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Middle East African Journal of Ophthalmology Middle East African Journal of Ophthalmology
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ORIGINAL ARTICLE
Year : 2009  |  Volume : 16  |  Issue : 1  |  Page : 29-34

Low vision Aids provision for visually impaired Egyptian patients - a clinical outcome


1 Department of Ophthalmology, Mansoura Ophthalmic Center, Mansoura University, El-Mansoura city, 35516, Egypt; Department of Ophthalmology, Okayama University Graduate School of Medicine, Dentistry, and Pharmaceutical Sciences, Okayama City, Japan
2 Department of Ophthalmology, Mansoura Ophthalmic Center, Mansoura University, El-Mansoura city, 35516, Egypt

Correspondence Address:
Sherin Shaaban
Department of Ophthalmology, Faculty of Medicine, Okayama University Graduate School of Medicine, Dentistry, and Pharmaceutical Sciences, Okayama City, 700-8558, Japan

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Source of Support: None, Conflict of Interest: None


DOI: 10.4103/0974-9233.48865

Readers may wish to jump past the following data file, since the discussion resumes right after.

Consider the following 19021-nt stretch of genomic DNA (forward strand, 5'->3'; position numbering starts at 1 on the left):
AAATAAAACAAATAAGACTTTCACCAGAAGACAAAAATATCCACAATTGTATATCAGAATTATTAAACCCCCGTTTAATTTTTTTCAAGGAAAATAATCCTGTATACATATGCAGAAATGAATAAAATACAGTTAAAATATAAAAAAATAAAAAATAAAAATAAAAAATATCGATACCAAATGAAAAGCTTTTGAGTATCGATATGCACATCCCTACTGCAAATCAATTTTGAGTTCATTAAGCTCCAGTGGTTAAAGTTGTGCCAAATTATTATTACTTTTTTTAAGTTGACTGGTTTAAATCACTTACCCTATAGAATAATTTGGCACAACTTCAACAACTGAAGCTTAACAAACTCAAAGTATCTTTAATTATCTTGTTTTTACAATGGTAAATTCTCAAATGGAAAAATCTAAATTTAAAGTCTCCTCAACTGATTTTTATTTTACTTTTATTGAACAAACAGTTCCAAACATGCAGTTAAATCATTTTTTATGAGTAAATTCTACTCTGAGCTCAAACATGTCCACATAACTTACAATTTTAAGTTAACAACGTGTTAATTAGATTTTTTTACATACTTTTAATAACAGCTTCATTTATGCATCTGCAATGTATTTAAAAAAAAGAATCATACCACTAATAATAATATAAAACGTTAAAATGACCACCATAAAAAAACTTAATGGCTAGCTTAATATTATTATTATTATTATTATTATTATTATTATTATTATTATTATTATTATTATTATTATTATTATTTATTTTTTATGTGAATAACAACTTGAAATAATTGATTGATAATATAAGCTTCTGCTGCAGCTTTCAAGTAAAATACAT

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Purpose: To evaluate a low vision rehabilitation service implemented for heterogeneously diverse group of Egyptianpatients with vision loss in terms of improving their visual performance and fulfilling their visual needs. Methods: Fifty patients with low vision were included in a prospective study. History taking, ophthalmic examinationand evaluation of the visual functions were performed for all patients. The required magnification was calculated, andsubsequently a low vision aid was chosen after counseling with patients. Low vision aids were tried in office, followedby a period of training before patients received their own low vision aids. Follow up was done for 6 months. Results: All patients who were referred to the low vision unit were not satisfied with their current spectacles or lowvision aids. After training and prescription of suitable LVAs, the improvement in distance and near visual acuity wasstatistically significant (p<0.001). Fifty-six per cent of the patients (n=28) showed improvement in distance visualacuity of 5 lines or more, and 57% of the patients (n=27) could discern N8 print size or better. The most commonlyused aids were high powered near adds. Despite the complaints about the appearance and use of LVAs, 76% of thepatients reported being moderately to highly-satisfied with their aids. Conclusions: The significant improvement in the visual performance of patients with low vision after the prescriptionand training on the use of LVAs, associated with patients' satisfaction, confirms the importance of expanding lowvision rehabilitative services and increasing the public awareness of its existence and benefits.


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